Instagram fixed a big issue which is taken for granted by most of the frontend developers around the world. It’s the issue of putting a link with target=”_blank” attribute in an anchor tag to make it open in a new tab. There is a problem in how the browser behaves if one uses this for opening the link in a new tab.
<a href="//fossbytes.com" target="_blank">Fossbytes</a>
It is because, when one clicks the link like this, the new tab that gets open has a
which points to the HTML document of the page from which the link was clicked. This means that once the user clicks the link, the new malicious page has full control over previous page’s document’s full window object!
is accessible across origins!
The attacker can leverage this, and while the link is opening in another tab, the attacker can redirect the original tab’s URL location to a phishing page in the background, designed to look like the real original page, asking for login credentials (now the origin security model of web prevents the attacker from reading the page). The user likely wouldn’t notice this, because the redirect happens in the background. This attack could be made even more subtle by adding a delay before redirecting to the phishing page in the background. This kind of attack is called reverse tab nabbing.
If the attacker is targeting, it can leverage another kind of attacks to see if a user is logged into, for example, a banking service, which often requires re-authentication after a session gets expired after a few minutes. Combine this with Unicode Domain Names, and people would have absolutely no idea what hit them since even the last chance of theirs looking at the URL of the affected tab would have deserted them ( It’s possible that a user wouldn’t be attentive to notice the address bar, especially when he’s on mobile browsers, which sometimes hide the address bar while scrolling down).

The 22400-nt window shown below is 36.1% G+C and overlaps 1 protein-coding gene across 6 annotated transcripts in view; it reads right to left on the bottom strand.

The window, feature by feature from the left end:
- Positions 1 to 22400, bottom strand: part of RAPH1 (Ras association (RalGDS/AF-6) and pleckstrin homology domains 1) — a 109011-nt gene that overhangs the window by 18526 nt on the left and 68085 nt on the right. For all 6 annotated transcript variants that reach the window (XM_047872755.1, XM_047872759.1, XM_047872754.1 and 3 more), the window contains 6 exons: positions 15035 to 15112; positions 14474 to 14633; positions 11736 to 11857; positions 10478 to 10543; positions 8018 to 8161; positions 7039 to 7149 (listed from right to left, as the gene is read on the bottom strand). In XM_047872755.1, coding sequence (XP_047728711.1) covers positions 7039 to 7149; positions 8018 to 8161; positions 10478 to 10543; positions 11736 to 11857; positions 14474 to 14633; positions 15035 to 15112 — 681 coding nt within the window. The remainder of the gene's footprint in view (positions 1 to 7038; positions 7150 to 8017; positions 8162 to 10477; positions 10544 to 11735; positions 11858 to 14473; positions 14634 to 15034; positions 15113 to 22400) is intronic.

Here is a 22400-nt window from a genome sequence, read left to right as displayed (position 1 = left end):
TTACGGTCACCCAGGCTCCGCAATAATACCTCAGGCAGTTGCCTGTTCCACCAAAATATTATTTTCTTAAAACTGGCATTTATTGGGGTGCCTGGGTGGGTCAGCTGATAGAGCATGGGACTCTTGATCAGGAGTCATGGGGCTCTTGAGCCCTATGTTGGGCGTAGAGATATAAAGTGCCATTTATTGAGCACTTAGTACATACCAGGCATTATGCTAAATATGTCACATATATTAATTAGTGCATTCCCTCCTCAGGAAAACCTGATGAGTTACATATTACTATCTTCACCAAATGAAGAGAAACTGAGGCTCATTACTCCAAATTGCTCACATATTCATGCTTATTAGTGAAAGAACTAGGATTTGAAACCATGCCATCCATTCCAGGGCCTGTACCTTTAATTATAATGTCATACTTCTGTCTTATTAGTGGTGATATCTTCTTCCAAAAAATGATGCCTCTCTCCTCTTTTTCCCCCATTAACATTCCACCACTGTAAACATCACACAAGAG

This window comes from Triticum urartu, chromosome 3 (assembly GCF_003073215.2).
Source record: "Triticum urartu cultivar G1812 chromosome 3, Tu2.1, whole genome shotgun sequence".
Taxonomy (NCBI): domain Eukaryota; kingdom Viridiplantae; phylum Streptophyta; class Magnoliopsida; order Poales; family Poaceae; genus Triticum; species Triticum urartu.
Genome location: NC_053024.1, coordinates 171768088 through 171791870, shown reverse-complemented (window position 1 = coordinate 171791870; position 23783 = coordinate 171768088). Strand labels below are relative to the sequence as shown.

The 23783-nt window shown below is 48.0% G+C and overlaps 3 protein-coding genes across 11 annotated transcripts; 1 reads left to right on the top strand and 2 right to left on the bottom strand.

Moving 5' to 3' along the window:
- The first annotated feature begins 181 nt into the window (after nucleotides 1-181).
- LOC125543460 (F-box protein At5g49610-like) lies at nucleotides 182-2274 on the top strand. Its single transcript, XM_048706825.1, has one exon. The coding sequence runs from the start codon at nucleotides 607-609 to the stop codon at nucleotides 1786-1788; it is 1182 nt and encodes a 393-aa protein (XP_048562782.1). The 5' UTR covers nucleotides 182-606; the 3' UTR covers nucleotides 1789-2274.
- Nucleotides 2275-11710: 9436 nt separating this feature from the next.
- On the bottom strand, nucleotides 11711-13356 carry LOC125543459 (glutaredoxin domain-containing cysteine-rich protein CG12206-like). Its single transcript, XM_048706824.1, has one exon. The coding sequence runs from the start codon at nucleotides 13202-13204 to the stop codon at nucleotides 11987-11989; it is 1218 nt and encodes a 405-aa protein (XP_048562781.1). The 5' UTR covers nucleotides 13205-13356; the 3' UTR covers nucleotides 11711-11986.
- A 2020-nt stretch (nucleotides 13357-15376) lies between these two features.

However companies like Facebook and Twitter are reluctant to fix this issue, and why? Because Facebook says that although this is indeed a door to a phishing attack, it would also block websites from seeing which visitors came to their website from Facebook.
Facebook’s status as a top traffic director is a major source of its revenue, and profit for people who can monitor where their users are coming from, especially if they are paying Facebook to do so.
What did Facebook do? Facebook delimits the number of requests a given IP address can make to it each second, which keeps hackers from phishing users on a large scale. But that won’t stop websites from exploiting the vulnerability on a small scale or keep hackers from targeting individuals.
The makers of the browsers have to have an action on this. Why give a user access to the window object of the original web page at all?
For now, one can fix it by simply adding a rel=“noopener noreferrer” attribute in the anchor tag like this:
<a href="//fossbytes.com" target="_blank" rel="noopener noreferrer">Fossbytes</a>
(noreferrer needed for older browsers)
One could, instead use
by preventing the default action on click of a link, but facebook has found that it significantly reduces the amount of time that the new link takes to open in a new tab + it has some Safari issues. So. Na ah.
Interesting, Google has a different say on this.
What is amazing on top of this is, without the rel=noopener, the web page suffers from a performance hit. If an anchor tag without rel is opened, the original webpage tab’s main thread activity is disrupted, which means that
Any selecting of the text will be janky
Scrolling would be janky. And so on.
But with rel=noopener, everything keeps running smooth with 60fps.
Why does this performance glitch happen at all?
However, due to synchronous cross-window access, the DOM gives us via
windows launched via target=”_blank” end up in the same process and thread! rel=”noopener” prevents window.opener so there’s no cross window access, hence the better performance!
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